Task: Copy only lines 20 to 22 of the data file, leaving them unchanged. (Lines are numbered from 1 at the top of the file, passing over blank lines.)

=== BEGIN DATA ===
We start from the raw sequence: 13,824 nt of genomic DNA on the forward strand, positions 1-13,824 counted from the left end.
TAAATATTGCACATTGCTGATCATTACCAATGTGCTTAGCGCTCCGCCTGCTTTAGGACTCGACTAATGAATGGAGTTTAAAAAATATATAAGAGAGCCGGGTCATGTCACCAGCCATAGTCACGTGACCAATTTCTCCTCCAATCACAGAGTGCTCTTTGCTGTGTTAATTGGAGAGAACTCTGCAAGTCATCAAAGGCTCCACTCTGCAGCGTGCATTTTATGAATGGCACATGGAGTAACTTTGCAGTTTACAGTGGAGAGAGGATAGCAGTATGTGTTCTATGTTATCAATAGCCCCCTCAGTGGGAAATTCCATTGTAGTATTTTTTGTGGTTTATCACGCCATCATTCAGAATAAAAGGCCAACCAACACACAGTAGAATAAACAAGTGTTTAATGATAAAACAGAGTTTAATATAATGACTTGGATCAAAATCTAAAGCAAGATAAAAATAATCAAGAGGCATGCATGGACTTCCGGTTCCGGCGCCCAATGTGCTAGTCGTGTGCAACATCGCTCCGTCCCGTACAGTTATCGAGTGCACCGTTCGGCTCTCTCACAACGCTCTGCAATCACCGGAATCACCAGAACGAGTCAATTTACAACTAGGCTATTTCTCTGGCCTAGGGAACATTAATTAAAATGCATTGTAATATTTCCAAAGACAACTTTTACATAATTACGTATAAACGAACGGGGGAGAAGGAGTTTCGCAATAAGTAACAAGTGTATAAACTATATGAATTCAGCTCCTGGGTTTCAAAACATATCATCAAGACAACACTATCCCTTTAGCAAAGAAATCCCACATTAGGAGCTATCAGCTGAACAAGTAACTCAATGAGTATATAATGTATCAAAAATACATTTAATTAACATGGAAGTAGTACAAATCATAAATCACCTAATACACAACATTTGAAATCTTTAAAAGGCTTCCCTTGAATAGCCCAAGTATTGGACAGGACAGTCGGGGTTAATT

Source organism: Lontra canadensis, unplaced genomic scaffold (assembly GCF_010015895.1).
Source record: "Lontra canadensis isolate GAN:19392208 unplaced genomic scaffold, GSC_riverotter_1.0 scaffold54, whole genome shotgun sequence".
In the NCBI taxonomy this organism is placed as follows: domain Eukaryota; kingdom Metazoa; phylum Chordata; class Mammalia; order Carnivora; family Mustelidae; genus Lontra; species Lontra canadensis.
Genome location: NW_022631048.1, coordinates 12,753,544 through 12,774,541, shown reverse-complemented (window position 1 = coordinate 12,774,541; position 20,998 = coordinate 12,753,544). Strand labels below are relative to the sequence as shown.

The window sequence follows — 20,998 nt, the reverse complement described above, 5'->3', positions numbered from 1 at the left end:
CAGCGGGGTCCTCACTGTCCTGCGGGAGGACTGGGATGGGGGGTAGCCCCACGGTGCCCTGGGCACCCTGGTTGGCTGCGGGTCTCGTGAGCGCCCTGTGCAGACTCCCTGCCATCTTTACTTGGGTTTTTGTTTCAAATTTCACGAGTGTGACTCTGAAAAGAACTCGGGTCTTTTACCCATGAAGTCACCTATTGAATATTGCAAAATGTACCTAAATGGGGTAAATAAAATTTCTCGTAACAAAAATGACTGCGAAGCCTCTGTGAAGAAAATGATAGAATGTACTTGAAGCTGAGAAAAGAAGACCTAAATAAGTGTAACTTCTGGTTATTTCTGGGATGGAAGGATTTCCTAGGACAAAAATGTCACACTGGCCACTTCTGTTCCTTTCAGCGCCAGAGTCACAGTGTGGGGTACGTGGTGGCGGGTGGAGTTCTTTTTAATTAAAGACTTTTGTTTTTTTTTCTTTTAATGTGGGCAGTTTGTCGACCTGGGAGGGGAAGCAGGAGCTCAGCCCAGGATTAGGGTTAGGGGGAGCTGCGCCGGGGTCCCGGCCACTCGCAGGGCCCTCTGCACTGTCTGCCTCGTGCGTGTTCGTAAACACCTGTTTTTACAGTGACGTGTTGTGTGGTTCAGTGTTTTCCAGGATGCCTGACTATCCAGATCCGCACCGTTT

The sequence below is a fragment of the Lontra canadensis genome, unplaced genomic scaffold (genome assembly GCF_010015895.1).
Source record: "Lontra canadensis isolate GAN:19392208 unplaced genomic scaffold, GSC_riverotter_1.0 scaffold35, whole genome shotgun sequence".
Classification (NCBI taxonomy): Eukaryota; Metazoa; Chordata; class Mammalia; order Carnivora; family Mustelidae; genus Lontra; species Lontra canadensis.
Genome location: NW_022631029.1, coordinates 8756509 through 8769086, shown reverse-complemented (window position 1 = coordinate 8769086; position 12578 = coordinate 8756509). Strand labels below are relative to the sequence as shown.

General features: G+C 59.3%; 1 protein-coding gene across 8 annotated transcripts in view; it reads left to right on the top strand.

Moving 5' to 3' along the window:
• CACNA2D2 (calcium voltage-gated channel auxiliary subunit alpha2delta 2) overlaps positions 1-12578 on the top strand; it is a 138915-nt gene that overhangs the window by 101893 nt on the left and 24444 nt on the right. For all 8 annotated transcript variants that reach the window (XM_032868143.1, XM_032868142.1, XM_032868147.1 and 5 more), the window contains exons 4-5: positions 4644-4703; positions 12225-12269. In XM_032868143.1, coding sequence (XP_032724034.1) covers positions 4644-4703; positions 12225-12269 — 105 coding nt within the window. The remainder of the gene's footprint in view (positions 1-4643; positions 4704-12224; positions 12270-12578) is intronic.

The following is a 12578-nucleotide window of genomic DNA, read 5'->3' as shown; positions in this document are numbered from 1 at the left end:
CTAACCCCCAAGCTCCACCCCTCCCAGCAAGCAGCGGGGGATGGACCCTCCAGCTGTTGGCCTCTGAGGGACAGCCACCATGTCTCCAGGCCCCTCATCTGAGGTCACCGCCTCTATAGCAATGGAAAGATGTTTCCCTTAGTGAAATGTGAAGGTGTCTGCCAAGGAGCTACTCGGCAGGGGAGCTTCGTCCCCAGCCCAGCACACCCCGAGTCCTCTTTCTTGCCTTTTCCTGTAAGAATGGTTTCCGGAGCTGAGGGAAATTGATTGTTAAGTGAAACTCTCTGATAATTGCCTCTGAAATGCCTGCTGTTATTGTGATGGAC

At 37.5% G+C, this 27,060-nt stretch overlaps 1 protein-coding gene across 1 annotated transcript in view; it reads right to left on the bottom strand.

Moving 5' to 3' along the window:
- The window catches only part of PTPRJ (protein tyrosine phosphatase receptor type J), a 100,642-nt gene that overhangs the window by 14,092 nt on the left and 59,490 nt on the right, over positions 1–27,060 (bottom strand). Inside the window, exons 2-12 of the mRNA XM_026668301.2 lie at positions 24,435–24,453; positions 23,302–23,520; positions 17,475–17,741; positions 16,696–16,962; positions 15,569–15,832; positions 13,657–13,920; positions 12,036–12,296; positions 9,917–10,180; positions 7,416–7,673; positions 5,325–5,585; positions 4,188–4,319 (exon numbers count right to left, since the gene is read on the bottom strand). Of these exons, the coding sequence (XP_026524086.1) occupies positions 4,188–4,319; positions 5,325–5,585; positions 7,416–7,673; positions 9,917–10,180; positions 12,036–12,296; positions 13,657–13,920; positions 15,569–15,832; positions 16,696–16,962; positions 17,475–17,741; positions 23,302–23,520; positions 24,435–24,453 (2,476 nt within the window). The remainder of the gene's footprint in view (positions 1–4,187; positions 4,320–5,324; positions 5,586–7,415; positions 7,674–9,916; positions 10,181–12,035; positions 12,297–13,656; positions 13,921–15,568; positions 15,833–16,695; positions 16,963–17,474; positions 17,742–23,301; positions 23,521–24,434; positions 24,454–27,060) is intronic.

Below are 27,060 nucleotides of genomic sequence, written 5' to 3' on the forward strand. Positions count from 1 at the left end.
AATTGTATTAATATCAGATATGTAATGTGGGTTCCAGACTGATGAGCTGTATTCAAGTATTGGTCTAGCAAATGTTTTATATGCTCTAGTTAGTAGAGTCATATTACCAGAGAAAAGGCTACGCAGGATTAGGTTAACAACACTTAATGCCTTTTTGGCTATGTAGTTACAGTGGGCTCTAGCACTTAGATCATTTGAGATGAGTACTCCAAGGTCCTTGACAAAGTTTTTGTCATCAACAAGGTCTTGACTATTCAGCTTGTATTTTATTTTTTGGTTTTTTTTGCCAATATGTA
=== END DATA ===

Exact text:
- The window catches only part of PTPRJ (protein tyrosine phosphatase receptor type J), a 100,642-nt gene that overhangs the window by 14,092 nt on the left and 59,490 nt on the right, over positions 1–27,060 (bottom strand). Inside the window, exons 2-12 of the mRNA XM_026668301.2 lie at positions 24,435–24,453; positions 23,302–23,520; positions 17,475–17,741; positions 16,696–16,962; positions 15,569–15,832; positions 13,657–13,920; positions 12,036–12,296; positions 9,917–10,180; positions 7,416–7,673; positions 5,325–5,585; positions 4,188–4,319 (exon numbers count right to left, since the gene is read on the bottom strand). Of these exons, the coding sequence (XP_026524086.1) occupies positions 4,188–4,319; positions 5,325–5,585; positions 7,416–7,673; positions 9,917–10,180; positions 12,036–12,296; positions 13,657–13,920; positions 15,569–15,832; positions 16,696–16,962; positions 17,475–17,741; positions 23,302–23,520; positions 24,435–24,453 (2,476 nt within the window). The remainder of the gene's footprint in view (positions 1–4,187; positions 4,320–5,324; positions 5,586–7,415; positions 7,674–9,916; positions 10,181–12,035; positions 12,297–13,656; positions 13,921–15,568; positions 15,833–16,695; positions 16,963–17,474; positions 17,742–23,301; positions 23,521–24,434; positions 24,454–27,060) is intronic.

Below are 27,060 nucleotides of genomic sequence, written 5' to 3' on the forward strand. Positions count from 1 at the left end.
AATTGTATTAATATCAGATATGTAATGTGGGTTCCAGACTGATGAGCTGTATTCAAGTATTGGTCTAGCAAATGTTTTATATGCTCTAGTTAGTAGAGTCATATTACCAGAGAAAAGGCTACGCAGGATTAGGTTAACAACACTTAATGCCTTTTTGGCTATGTAGTTACAGTGGGCTCTAGCACTTAGATCATTTGAGATGAGTACTCCAAGGTCCTTGACAAAGTTTTTGTCATCAACAAGGTCTTGACTATTCAGCTTGTATTTTATTTTTTGGTTTTTTTTGCCAATATGTA